RESULTS FOR: Monitoring
Despite an industry uproar, the sky is NOT falling with the U.S. Department of Justice (“DoJ”) requirement that chief executive officers (“CEOs”) and chief compliance officers (“CCOs”) certify that their compliance programs are effective.
Instead, a warm productive sunlight will shine upon CCOs and companies. That’s because these CEO / CCO certifications – if done well with independent validation – will empower the CCO while holding the CEO, C-suite, and their business executives more accountable for their conduct and compliance.… Read More
The Department of Justice has come knocking and is investigating your company for let’s say –serious money laundering or sanction violations or for manufacturing a defective product that has caused injuries or deaths.
The press is bad, raising grave questions about the company’s culture. Emails released to the public show that employees are afraid to speak up for fear of retaliation, or worse, employees are hiding misconduct from the regulators.
It’s just a matter of time before your company settles … Read More
October 23, 2018 | Monitoring
Navigating new criminal division guidance and accelerating remediation
As published in Corporate Compliance Insights on October 23, 2018.
In his remarks at the Corporate Compliance and Enforcement Conference last Friday, Assistant Attorney General Brian A. Benczkowski expanded on the Department of Justice’s (DOJ) new guidelines for corporate compliance and monitorships, issued on October 11, 2018.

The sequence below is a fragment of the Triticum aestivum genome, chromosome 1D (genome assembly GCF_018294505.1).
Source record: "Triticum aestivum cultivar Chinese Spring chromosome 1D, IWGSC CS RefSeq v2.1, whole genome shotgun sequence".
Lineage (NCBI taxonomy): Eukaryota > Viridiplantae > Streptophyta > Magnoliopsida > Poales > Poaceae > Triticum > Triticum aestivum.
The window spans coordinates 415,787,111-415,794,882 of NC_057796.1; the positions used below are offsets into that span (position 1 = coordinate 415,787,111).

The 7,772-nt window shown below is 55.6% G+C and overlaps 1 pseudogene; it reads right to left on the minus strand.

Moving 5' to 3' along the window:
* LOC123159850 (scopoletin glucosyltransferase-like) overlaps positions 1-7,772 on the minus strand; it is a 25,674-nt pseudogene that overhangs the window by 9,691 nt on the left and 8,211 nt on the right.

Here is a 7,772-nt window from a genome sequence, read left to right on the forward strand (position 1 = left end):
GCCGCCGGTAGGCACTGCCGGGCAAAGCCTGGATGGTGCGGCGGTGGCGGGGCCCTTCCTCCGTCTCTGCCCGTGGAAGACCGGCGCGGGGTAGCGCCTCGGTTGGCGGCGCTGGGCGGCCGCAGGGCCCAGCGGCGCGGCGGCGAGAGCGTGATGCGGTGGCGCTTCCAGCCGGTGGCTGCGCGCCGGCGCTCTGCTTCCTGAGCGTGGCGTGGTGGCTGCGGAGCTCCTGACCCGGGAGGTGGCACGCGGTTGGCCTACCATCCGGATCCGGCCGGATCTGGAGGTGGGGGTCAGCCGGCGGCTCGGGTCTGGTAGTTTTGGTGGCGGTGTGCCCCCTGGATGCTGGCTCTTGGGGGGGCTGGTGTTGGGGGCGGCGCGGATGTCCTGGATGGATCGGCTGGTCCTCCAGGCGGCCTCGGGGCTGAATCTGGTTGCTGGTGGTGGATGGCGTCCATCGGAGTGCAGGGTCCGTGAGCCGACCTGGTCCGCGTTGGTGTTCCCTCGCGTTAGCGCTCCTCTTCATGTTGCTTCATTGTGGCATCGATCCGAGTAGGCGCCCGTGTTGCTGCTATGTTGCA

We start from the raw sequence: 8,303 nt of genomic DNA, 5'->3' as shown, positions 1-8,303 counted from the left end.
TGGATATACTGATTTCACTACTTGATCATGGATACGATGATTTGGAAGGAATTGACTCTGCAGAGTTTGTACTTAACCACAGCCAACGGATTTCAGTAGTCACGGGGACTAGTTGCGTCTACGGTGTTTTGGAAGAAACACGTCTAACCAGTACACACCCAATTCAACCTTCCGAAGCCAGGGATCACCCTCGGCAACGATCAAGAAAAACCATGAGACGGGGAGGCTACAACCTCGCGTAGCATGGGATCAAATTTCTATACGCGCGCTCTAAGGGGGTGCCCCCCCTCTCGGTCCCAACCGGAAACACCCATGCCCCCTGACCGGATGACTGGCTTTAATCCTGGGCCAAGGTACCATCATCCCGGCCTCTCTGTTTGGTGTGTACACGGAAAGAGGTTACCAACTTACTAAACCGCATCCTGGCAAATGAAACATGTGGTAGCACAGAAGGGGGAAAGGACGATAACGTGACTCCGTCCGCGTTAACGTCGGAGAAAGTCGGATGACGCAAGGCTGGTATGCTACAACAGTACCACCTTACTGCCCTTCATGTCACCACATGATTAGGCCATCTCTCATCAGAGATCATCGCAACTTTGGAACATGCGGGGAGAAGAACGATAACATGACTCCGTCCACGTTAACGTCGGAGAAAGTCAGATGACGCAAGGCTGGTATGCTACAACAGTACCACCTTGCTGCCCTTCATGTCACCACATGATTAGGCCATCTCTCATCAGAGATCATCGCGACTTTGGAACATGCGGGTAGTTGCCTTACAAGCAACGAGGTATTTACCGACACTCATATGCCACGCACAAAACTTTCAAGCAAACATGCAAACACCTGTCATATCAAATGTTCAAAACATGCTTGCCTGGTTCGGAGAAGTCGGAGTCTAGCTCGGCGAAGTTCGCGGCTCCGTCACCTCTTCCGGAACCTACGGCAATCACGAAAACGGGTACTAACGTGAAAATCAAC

While it is yet to be seen how these new guidelines will impact the frequency of monitorships, it does seem clear that the DOJ … Read More
October 30, 2017 | Monitoring
The recent series of natural disasters has left a staggering toll of ruin and loss. The instinct of all involved, citizens, businesses and government, is to clear the debris, restore energy and communications, and rebuild and repair infrastructure and buildings as quickly as possible.
Indeed, the recovery work itself is a cathartic experience that expresses hope in a restored future and the determination to get there.
Regulators, like prosecutors, are increasingly turning to independent monitors as a means of moving non-compliant entities into compliance. It appears certain that the appointment of independent monitors to enforce compliance with cybersecurity regulations will become common. Several financial industry regulators are moving to establish cybersecurity standards with which financial institutions will have to comply just as they do with money laundering and other regulations.